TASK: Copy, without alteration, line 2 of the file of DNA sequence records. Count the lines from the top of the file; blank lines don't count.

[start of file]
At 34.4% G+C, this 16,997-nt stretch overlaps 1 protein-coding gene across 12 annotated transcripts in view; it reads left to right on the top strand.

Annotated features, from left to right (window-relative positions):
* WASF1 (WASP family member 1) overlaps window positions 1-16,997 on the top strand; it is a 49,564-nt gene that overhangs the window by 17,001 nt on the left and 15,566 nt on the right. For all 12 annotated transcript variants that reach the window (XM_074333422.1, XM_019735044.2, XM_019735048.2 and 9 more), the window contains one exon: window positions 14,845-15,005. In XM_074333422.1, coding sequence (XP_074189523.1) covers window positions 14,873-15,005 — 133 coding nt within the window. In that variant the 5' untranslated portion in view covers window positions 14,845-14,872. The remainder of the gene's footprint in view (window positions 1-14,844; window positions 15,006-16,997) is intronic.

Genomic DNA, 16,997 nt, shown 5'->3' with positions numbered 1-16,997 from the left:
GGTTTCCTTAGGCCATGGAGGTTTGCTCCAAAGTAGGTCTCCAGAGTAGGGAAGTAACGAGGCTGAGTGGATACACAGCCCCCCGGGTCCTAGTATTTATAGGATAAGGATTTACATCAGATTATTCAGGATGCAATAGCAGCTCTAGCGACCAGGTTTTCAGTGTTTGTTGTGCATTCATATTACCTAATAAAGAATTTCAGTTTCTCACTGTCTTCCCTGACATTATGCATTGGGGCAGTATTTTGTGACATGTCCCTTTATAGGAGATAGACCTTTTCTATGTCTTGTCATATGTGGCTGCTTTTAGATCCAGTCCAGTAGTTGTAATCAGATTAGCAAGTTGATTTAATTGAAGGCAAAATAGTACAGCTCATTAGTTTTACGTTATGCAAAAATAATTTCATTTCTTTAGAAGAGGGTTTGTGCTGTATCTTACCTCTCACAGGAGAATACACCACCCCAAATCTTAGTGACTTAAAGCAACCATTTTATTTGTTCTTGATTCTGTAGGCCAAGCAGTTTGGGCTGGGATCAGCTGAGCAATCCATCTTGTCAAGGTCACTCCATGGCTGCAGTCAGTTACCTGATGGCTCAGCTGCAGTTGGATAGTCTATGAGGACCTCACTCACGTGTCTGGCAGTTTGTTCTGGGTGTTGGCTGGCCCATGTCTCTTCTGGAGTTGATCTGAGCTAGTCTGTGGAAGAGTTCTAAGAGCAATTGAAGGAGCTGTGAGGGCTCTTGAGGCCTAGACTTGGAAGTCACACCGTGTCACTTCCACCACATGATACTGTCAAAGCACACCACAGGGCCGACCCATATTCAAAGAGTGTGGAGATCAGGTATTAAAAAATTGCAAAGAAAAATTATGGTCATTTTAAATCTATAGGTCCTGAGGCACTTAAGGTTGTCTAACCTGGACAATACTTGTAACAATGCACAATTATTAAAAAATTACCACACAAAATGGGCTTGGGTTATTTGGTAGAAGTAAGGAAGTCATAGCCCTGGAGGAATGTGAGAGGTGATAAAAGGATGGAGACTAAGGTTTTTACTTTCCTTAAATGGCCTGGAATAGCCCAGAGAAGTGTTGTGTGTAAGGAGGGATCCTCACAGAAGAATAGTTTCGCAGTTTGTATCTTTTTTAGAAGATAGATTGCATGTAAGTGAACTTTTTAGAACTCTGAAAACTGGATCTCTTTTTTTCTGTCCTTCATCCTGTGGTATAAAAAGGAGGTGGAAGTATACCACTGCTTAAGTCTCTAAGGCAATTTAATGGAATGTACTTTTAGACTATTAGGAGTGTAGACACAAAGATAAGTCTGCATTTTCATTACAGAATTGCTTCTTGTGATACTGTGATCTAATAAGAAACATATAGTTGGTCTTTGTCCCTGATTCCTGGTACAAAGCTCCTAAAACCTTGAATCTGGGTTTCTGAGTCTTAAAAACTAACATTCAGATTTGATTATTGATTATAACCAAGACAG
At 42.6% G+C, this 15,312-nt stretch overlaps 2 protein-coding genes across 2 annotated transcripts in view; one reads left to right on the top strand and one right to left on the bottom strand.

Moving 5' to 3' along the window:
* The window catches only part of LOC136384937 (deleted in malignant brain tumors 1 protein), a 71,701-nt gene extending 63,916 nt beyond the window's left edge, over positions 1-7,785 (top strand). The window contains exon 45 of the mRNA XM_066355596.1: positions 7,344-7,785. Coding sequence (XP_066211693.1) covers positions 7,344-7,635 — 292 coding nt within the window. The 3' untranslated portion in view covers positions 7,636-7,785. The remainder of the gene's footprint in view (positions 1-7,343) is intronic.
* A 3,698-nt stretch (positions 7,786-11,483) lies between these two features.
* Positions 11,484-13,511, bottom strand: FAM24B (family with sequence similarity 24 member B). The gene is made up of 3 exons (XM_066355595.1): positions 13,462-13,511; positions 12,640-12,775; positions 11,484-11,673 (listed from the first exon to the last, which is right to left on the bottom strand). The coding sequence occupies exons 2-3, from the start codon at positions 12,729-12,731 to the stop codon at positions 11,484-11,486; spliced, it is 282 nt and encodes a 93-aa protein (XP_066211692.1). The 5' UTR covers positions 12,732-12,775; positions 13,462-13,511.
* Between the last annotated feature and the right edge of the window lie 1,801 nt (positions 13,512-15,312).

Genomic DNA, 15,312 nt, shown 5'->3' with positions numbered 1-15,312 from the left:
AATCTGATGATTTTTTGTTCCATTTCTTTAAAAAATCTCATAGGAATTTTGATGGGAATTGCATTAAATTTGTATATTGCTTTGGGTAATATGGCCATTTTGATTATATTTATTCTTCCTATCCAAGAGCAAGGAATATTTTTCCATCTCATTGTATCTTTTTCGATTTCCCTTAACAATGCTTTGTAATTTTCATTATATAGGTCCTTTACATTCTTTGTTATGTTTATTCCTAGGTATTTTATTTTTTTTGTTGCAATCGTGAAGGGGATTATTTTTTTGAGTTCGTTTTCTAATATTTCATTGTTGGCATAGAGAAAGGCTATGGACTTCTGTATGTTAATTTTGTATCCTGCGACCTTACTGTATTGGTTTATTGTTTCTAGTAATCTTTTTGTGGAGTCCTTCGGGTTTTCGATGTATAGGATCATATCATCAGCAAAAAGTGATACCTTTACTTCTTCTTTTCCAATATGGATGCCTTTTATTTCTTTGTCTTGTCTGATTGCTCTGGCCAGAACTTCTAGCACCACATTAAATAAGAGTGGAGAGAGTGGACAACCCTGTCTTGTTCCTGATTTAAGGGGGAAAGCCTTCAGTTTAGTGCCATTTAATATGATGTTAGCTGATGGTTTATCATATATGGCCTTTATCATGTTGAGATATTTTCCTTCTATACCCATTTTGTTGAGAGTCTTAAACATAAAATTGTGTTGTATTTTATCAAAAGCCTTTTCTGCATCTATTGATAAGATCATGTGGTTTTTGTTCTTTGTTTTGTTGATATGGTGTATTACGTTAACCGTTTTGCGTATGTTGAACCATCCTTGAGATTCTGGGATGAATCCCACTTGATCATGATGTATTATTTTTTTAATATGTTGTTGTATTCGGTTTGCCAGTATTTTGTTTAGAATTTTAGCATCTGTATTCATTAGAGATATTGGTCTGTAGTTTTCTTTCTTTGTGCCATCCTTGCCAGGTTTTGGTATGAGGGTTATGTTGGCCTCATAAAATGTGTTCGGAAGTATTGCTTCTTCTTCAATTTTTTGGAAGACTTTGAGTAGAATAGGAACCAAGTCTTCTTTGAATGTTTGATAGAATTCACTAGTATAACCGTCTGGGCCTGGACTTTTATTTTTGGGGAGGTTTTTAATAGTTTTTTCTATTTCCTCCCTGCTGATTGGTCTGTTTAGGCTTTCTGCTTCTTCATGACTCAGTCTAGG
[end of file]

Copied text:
Annotated features, from left to right (window-relative positions):